|Why we choose bugs over chemical insecticides
The use of pesticides to rid a pest isn't without consequences. At the farm, one of our concerns about using toxic chemicals in the field is the negative impact it will have on our pollinators. We rely on native bumblebees to fertilize the flowers. Without our pollinators, we'd have no fruit.
We do lose some fruit to the insects that feed on them, but thankfully nature has a way of dealing with these insects. Instead of chemical pesticides, we let nature take its course in the field. There are natural predators to insect pests. These predators, which are mostly wasps and hornets, set up nests in the field each year and are efficient at removing pests before, during, and after the season. We tend to think of these predators as pests themselves, but wasps play an important role in preventing the insects from destroying all of the crop (wasps also help prevent the spread of disease among the bushes by removing the berry-feeding insects, which often carry infectious plant diseases).
Of course a chemical cocktail could be applied to the fruit well after the bumblebees have fertilized the flowers. This would be a more effective way of killing all insects that feed on the fruit and we would have less fruit loss. However, we know that if we started using pesticides, we quickly become trapped into having to use more and more each year. It is well known that the intended targets develop resistance. And the only way to continue is to switch to a different pesticide, use a cocktail of pesticides, or use more. So would a chemically-coated bug-free berry be worth it?
Herblock, from Straight Herblock (1964)
A USDS pesticide data program in 2008 found residues of 52 different types of pesticides on conventionally grown fresh blueberries (i.e. non-organic grocery store blueberries). The Environmental Working Groups' list of "the dirty dozen" of 2012 named the top 12 fruits and vegetable that consumers should purchase organic. Domestic blueberries made their list.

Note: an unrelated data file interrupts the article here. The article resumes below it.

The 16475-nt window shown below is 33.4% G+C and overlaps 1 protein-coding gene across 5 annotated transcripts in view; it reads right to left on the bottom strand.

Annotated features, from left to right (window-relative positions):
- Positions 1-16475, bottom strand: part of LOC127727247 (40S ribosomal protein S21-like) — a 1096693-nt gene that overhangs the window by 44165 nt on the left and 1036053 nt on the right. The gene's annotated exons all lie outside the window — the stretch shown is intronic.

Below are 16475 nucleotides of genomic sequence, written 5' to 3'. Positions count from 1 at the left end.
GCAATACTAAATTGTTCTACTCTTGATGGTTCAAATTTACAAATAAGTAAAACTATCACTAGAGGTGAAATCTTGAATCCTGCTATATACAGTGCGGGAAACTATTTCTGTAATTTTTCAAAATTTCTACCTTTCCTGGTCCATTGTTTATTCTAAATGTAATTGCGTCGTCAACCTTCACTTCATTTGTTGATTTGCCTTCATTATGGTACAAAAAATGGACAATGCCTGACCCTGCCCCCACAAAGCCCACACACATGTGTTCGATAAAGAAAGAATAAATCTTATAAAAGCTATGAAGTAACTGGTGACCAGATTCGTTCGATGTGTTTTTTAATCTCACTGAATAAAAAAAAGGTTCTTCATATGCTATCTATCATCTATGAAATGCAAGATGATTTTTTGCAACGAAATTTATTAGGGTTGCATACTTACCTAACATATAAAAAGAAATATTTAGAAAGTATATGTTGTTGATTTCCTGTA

We value the health of the environment, but pesticides are nondiscriminatory and kill more than the targeted pest. Not only will pesticides kill beneficial insects (e.g. bumblebees and lady beetles). But research has shown non-targeted animals including frogs and salmon can be harmed when exposed to insecticide runoff. And if the health of the environment and its organisms are harmed by pesticides, whose to say those same chemicals don't affect us? Scientific research has shown that children exposed to pesticides during certain periods of development are more likely to suffer from cancer, asthma, neurodevelopmental disorders, and other health problems. Read more here (and the special report: A Generation in Jeopardy). As adults, research suggests that some pesticides interfere with our reproductive system or increase our chances of cancer. In the chemical-laden world we live in, the additive or synergistic effects of all of these chemicals on our health is somewhat less clear. But to us it seems how we treat the environment will directly affect our own health. We are after all a part of the environment.
If you are interested in learning more about how pesticides affect us and our environment, I encourage you to read Rachel Carlson's Silent Spring, which was written in the 1960's, but is still applicable today. The Pesticide Action Network also offers a wealth of information.
In the words of the late Dr. Barry Commoner, biologist and professor:
Everything is connected to everything else.
Everything must go somewhere.
Nature knows best.
There is no such thing as a free lunch.
So at the Linbo Blueberry Farm, we've decided not to feed into the escalating cycle of chemical pesticide versus pest. Instead we value what nature has to offer, even if that does mean a few bugs on the berries and a few wasps nests in the field.